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Spectrometer Used in Chemistry

by Ron Kurtus (17 April 2013)

A spectrometer is a device that can be used in Chemistry to determine what elements are involved in a burning or heated material.

The nature of the light emitted from a heated material provides a "fingerprint" of what elements are involved. Each element has a unique set of spectral lines.

Examination of the spectral lines is used to determine which elements are involved, as well as how many elements are in a compound.

Questions you may have include:

This lesson will answer those questions.

Spectrometer spreads light waves

A spectrometer is a scientific instrument that uses glass prism or diffraction grating to spread an incoming beam of light into its spectrum. The different parts of the spectrum can then be measured as to its wavelength and intensity.

In Chemistry, the light from a burning or heated material can be spread into its spectrum and examined to determine the elements involved. Spectrometers are also used in Astronomy to determine the materials on distant stars.

(See Spectrometer Useful in Astronomy for more information.)

Elements have unique spectral lines

A heated element gives off light in a spectrum or range of colors. However, the light is not a continuous band of colors but instead is a series of spectral lines that are unique to the element.

Continuous spectrum

Continuous spectrum

Hydrogen spectral lines

Hydrogen spectral lines

Sodium spectral lines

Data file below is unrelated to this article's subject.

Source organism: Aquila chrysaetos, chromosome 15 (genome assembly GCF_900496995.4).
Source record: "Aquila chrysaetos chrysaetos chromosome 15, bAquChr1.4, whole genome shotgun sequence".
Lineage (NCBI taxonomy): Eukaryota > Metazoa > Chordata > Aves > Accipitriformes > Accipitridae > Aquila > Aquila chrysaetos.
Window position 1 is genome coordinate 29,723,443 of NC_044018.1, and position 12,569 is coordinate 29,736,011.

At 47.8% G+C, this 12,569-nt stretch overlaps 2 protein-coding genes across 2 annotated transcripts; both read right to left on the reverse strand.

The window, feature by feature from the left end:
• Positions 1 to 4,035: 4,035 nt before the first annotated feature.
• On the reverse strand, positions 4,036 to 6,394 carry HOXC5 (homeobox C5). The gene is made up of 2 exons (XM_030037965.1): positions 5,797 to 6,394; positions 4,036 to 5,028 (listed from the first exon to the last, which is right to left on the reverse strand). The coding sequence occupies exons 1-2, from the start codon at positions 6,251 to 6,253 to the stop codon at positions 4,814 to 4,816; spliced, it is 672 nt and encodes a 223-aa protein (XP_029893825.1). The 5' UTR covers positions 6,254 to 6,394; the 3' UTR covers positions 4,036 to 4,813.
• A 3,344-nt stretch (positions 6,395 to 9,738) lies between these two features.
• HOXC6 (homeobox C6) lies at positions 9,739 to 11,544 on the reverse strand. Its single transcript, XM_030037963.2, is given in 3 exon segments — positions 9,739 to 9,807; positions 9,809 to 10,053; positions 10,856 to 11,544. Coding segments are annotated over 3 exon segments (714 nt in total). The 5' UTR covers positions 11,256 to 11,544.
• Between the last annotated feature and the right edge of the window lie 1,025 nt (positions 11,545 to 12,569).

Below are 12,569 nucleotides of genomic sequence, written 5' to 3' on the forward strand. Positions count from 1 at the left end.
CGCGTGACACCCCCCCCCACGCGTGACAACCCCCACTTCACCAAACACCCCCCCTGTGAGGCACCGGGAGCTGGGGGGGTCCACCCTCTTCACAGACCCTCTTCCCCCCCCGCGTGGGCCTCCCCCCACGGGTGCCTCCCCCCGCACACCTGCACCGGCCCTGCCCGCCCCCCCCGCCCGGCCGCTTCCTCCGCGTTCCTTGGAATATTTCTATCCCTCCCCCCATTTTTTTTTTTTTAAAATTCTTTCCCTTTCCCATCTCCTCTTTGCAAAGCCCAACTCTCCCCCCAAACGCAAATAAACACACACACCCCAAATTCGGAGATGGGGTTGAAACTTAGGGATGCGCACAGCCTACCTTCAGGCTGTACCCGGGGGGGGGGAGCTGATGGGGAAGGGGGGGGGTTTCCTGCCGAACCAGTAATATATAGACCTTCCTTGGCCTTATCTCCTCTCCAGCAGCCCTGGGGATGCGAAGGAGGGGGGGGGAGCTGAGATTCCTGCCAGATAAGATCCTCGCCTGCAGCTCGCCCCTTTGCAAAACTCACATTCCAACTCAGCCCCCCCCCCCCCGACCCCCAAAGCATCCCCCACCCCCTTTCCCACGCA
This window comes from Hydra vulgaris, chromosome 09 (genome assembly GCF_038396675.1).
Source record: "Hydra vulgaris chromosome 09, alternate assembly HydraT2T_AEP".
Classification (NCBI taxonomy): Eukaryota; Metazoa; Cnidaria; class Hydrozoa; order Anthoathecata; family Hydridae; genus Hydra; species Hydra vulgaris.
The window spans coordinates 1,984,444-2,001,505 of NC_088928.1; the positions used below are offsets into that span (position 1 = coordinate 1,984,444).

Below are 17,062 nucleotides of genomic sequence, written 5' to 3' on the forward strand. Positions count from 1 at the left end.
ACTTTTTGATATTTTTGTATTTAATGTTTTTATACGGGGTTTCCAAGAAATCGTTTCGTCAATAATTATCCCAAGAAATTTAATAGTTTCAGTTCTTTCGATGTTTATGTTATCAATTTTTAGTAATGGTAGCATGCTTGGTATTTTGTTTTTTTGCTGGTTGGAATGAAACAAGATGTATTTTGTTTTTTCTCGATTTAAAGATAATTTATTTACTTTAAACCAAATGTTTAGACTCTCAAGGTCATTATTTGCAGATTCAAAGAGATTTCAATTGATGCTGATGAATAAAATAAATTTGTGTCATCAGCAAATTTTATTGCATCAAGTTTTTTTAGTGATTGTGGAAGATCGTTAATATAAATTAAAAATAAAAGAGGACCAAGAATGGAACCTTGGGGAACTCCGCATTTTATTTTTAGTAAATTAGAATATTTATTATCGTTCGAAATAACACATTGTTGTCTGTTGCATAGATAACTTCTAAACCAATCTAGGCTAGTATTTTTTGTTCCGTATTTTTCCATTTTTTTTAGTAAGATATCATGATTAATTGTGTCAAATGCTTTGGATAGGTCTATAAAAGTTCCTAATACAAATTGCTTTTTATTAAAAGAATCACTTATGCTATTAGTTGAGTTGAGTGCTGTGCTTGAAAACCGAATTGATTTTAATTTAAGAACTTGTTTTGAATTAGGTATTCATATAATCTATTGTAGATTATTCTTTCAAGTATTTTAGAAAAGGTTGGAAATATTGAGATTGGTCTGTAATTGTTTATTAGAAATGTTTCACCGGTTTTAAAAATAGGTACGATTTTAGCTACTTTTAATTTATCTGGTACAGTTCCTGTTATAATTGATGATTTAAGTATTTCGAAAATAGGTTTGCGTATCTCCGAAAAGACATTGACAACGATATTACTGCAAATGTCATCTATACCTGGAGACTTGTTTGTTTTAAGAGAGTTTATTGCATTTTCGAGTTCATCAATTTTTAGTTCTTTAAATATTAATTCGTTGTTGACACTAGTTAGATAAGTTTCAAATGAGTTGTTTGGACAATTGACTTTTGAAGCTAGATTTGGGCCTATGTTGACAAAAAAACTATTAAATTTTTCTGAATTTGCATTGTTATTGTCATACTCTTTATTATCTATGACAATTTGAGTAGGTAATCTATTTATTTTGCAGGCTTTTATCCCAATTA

Sodium spectral lines

Determines chemical composition

By using a spectrometer and measuring the wavelengths of the spectral lines, you can determine what materials are being heated. The intensity of the spectral line also gives an indication of the amount of the element in the object.

A good example can be seen by sprinkling table salt (Sodium Chloride or NaCl) in a candle flame. The flame turns yellow, because of the two strong yellow spectral lines of Sodium, as seen in the picture above.

By knowing the spectral lines of the various elements, you can determine what the chemical composition is of the material. However, it can be difficult to separate out all the spectral lines when examining a complex material.


A spectrometer uses a prism or diffraction rating to spread out a incoming beam of light into its spectrum of different colors or wavelengths. Since each element has a unique set of spectral lines, examination of the spectral lines is used to determine which elements are involved, as well as how many elements are in a compound.

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